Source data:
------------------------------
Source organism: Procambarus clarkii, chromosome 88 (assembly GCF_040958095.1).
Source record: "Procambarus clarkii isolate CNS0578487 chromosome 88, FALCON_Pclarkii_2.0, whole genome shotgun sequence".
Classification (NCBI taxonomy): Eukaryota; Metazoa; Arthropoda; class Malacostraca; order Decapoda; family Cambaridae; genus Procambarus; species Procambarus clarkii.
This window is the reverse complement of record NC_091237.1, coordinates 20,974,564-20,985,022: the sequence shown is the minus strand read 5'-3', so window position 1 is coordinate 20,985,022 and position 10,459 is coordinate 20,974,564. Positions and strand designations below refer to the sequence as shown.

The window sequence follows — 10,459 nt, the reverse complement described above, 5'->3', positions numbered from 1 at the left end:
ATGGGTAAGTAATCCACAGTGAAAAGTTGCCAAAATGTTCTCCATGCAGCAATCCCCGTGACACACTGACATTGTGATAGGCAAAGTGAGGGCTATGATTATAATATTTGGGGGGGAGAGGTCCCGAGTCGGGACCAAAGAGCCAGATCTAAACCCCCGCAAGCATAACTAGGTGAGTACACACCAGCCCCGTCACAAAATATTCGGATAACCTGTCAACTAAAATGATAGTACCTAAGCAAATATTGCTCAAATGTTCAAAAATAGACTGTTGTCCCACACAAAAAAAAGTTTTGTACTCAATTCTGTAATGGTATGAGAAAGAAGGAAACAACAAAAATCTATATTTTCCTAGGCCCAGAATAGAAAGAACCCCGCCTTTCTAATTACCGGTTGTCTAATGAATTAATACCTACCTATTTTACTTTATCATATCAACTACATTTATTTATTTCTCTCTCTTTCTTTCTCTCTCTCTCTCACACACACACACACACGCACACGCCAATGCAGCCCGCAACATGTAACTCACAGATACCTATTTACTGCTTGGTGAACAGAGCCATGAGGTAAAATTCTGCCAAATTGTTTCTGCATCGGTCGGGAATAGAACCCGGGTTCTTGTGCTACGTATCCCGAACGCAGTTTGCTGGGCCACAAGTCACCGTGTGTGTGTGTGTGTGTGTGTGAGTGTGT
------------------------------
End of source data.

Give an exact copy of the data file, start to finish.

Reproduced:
Source organism: Procambarus clarkii, chromosome 88 (assembly GCF_040958095.1).
Source record: "Procambarus clarkii isolate CNS0578487 chromosome 88, FALCON_Pclarkii_2.0, whole genome shotgun sequence".
Classification (NCBI taxonomy): Eukaryota; Metazoa; Arthropoda; class Malacostraca; order Decapoda; family Cambaridae; genus Procambarus; species Procambarus clarkii.
This window is the reverse complement of record NC_091237.1, coordinates 20,974,564-20,985,022: the sequence shown is the minus strand read 5'-3', so window position 1 is coordinate 20,985,022 and position 10,459 is coordinate 20,974,564. Positions and strand designations below refer to the sequence as shown.

The window sequence follows — 10,459 nt, the reverse complement described above, 5'->3', positions numbered from 1 at the left end:
ATGGGTAAGTAATCCACAGTGAAAAGTTGCCAAAATGTTCTCCATGCAGCAATCCCCGTGACACACTGACATTGTGATAGGCAAAGTGAGGGCTATGATTATAATATTTGGGGGGGAGAGGTCCCGAGTCGGGACCAAAGAGCCAGATCTAAACCCCCGCAAGCATAACTAGGTGAGTACACACCAGCCCCGTCACAAAATATTCGGATAACCTGTCAACTAAAATGATAGTACCTAAGCAAATATTGCTCAAATGTTCAAAAATAGACTGTTGTCCCACACAAAAAAAAGTTTTGTACTCAATTCTGTAATGGTATGAGAAAGAAGGAAACAACAAAAATCTATATTTTCCTAGGCCCAGAATAGAAAGAACCCCGCCTTTCTAATTACCGGTTGTCTAATGAATTAATACCTACCTATTTTACTTTATCATATCAACTACATTTATTTATTTCTCTCTCTTTCTTTCTCTCTCTCTCTCACACACACACACACACGCACACGCCAATGCAGCCCGCAACATGTAACTCACAGATACCTATTTACTGCTTGGTGAACAGAGCCATGAGGTAAAATTCTGCCAAATTGTTTCTGCATCGGTCGGGAATAGAACCCGGGTTCTTGTGCTACGTATCCCGAACGCAGTTTGCTGGGCCACAAGTCACCGTGTGTGTGTGTGTGTGTGTGTGAGTGTGT